A new cognitive-behavioural, skills-based treatment intervention program that could help patients with bowel diseases has been developed by psychologists at the University of Georgia.
Teenagers with IBD, including Crohn's disease and ulcerative colitis, often have serious trouble coping with the disorders and the new program could reduce physical symptoms and increase adaptive coping strategies.
With symptoms such as abdominal pain, frequent diarrhoea, delayed growth and intestinal or rectal bleeding, IBD is associated with elevated stress levels and poor emotional functioning.
The study involved 24 female teenagers age 11-17.
"We saw significant improvements in these adolescents' physical symptoms and coping strategies following treatment," said Ronald Blount, professor of clinical psychology at UGA and an author of the study. "Parents, who were also involved in the study, reported reductions in catastrophic thoughts related to their daughters' pain and improved behavioral reactions related to their daughters' physical symptoms. We aimed to teach parents to become coaches for their daughters to help them better manage their symptoms."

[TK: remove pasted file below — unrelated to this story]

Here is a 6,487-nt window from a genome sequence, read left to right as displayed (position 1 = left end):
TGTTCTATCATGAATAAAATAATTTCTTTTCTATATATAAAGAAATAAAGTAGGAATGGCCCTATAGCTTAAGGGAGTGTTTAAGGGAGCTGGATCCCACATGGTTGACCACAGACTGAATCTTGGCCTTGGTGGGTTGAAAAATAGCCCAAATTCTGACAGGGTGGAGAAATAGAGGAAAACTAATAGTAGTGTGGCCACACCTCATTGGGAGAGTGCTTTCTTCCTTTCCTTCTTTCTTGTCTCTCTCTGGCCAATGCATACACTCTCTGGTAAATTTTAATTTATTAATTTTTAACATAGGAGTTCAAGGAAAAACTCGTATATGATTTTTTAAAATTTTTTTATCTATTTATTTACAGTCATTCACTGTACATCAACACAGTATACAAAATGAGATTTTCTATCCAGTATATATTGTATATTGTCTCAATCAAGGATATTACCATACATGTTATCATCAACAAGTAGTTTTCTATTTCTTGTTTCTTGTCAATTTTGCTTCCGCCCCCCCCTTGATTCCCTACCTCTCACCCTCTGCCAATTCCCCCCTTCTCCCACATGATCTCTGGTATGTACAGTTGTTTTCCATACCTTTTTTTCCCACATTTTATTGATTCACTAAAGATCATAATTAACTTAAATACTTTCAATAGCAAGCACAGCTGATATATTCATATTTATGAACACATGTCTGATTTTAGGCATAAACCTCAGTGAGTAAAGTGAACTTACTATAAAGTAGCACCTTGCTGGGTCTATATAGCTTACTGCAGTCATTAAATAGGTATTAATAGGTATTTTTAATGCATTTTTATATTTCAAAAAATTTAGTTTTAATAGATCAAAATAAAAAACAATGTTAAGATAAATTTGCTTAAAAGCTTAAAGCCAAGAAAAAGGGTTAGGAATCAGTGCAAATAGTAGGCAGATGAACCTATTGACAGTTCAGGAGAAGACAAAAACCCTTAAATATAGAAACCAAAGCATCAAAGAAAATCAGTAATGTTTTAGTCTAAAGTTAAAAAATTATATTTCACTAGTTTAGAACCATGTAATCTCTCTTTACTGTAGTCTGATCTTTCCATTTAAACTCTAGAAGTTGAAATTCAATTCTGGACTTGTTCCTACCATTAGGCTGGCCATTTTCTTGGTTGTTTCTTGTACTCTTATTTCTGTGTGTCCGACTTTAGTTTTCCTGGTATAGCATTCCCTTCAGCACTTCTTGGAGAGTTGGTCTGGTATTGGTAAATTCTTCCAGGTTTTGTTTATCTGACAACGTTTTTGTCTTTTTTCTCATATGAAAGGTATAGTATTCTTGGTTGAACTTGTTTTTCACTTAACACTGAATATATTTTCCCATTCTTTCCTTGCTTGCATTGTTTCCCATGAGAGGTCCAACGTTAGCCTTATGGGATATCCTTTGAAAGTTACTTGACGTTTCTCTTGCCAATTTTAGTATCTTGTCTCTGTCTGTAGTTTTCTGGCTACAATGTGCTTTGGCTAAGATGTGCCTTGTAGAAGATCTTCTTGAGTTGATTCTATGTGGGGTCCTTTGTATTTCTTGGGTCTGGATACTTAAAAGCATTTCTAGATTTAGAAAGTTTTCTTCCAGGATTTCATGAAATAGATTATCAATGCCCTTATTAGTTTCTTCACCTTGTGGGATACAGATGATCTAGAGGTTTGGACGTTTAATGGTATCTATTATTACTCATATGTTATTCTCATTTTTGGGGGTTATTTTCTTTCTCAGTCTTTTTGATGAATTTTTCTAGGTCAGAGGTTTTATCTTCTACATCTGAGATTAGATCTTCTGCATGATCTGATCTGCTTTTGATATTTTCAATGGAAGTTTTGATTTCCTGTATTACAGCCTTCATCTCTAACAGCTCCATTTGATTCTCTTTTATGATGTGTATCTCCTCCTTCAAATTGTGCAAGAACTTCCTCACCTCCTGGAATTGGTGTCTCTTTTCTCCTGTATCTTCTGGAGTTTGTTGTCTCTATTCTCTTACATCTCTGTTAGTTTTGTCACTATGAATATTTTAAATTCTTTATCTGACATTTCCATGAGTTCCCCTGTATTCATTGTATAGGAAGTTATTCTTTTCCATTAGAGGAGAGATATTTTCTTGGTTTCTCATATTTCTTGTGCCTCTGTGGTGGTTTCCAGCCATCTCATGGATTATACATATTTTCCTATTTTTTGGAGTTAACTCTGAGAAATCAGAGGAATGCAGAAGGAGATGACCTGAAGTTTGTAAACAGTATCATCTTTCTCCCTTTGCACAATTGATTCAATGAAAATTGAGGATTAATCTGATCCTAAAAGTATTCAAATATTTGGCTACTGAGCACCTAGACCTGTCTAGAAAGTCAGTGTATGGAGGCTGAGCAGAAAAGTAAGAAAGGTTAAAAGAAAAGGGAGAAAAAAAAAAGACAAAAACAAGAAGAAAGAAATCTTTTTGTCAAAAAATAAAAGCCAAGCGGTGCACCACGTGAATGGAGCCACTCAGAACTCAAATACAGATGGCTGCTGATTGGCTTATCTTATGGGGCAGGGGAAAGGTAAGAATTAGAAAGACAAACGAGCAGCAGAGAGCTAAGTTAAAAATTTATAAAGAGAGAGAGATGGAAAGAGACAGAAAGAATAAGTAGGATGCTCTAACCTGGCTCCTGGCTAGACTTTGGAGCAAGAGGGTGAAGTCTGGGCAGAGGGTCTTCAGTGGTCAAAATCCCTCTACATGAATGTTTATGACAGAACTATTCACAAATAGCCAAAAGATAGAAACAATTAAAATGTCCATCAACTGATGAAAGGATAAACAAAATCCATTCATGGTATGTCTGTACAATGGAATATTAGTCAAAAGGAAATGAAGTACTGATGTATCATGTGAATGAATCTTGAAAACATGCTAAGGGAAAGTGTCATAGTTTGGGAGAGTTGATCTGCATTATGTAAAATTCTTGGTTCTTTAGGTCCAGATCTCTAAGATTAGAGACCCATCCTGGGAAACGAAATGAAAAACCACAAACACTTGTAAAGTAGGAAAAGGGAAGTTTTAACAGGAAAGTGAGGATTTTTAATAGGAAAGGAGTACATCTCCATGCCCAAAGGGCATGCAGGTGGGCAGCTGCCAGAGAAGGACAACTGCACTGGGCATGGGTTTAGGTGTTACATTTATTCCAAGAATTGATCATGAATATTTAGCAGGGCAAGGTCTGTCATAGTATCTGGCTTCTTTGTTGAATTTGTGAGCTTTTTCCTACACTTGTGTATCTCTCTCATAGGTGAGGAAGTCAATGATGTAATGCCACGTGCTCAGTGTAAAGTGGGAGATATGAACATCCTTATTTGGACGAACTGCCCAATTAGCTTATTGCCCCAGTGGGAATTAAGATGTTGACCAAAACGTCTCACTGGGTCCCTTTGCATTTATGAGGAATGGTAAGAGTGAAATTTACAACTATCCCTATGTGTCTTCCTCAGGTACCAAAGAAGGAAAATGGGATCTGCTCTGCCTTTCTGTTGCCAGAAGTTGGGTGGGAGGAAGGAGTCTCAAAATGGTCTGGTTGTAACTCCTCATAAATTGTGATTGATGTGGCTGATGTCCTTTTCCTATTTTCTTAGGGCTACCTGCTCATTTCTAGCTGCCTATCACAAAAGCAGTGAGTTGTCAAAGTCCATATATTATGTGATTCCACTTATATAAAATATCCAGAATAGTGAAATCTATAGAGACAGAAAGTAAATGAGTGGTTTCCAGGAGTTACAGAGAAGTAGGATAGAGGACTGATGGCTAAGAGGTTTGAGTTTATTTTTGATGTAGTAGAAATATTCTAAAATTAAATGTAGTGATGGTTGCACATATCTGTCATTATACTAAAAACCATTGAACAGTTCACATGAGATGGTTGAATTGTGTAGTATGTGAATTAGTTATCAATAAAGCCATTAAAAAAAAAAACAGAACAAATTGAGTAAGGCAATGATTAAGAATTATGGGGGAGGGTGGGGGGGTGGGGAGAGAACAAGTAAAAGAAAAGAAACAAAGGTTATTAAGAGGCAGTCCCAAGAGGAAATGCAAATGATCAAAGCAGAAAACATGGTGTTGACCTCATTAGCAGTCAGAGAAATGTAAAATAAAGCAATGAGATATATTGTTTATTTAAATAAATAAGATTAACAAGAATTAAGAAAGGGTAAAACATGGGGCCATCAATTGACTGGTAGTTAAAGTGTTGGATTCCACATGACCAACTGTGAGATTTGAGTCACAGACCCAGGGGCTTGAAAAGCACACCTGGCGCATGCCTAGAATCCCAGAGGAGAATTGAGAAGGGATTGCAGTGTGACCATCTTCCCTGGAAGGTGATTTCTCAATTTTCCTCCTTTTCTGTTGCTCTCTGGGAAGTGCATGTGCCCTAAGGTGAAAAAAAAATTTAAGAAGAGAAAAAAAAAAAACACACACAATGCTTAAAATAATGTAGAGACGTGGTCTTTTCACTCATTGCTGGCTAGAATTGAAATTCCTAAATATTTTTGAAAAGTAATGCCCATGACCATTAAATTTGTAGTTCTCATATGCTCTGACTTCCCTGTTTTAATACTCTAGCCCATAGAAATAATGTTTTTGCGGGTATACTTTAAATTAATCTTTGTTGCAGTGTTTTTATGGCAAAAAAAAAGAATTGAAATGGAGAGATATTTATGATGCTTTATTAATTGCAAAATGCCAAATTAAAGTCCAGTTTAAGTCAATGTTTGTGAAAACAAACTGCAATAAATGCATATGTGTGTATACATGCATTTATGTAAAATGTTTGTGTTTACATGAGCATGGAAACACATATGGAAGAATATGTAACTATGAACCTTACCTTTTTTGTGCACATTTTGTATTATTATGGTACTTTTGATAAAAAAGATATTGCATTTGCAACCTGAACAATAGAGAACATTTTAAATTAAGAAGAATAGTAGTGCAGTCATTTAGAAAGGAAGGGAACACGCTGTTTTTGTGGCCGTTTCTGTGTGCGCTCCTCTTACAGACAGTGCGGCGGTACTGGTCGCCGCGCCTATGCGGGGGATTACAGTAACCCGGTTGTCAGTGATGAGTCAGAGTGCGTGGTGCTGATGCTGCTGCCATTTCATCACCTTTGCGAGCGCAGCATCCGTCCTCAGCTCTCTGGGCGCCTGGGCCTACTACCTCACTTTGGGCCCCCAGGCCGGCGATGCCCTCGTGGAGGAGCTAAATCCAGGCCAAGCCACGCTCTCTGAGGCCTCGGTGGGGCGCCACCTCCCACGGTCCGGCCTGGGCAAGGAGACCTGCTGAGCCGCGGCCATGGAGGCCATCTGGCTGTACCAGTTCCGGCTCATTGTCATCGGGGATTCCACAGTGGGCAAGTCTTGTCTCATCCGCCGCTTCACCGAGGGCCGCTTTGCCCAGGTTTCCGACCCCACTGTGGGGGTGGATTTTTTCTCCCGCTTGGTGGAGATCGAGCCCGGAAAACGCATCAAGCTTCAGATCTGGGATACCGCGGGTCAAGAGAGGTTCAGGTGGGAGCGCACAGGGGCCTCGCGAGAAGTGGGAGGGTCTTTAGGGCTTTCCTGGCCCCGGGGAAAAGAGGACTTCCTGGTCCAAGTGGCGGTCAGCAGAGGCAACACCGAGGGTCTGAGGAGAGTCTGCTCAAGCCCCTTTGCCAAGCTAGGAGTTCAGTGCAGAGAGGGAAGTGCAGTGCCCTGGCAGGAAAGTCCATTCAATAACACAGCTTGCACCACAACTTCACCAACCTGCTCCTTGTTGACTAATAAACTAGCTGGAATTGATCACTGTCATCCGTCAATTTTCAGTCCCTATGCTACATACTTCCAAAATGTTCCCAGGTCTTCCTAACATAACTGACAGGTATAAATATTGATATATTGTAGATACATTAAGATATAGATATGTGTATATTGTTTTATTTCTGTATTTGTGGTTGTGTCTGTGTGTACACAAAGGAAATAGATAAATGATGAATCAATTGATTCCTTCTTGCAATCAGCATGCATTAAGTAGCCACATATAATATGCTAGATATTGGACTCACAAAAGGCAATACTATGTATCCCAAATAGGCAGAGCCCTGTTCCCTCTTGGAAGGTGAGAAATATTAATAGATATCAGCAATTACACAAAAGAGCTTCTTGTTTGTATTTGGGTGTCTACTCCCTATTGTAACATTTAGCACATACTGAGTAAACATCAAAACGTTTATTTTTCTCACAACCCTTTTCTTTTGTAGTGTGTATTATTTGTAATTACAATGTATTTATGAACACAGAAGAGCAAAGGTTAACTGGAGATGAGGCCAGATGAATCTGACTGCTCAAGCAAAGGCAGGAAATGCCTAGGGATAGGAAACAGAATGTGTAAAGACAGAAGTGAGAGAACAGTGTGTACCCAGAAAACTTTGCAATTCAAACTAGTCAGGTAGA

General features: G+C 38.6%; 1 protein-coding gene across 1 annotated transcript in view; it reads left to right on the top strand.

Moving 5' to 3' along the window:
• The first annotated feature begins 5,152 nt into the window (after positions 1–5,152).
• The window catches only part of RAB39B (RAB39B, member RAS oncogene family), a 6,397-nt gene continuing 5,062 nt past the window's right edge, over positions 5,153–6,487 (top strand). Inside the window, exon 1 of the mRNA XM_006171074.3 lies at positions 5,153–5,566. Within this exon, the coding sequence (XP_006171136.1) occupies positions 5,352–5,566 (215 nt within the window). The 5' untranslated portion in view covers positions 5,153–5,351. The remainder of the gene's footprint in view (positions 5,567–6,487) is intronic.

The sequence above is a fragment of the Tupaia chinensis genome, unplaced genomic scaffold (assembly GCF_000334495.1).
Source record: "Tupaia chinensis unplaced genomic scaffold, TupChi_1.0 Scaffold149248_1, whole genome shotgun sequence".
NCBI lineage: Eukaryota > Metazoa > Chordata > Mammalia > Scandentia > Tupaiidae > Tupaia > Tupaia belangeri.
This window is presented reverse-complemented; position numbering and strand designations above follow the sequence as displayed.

24 adolescent girls and their parents involved in the study were divided into two groups for the one-day intervention. One group began training in the new protocols immediately, while the second was "wait-listed" as a control group, though all eventually received the training.
It was followed by six weeks of web-based coping skills program, including weekly homework assignments and group chat sessions.
"We found the chat component was especially helpful because people's schedules sometimes get in the way of a group getting together. They were able in the chats to talk about their feelings and develop a very real sense of community. While there's a benefit to them being in the same room, the online community turned out to be very important. It's an isolating disease, and we hope they learned that their psychology plays an important role in how they feel physically," said McCormick.
"We were pleased to see that parents reported significant increases in their children's use of adaptive coping strategies when the children were in pain," said Blount.
The research was just published online in the journal Inflammatory Bowel Diseases.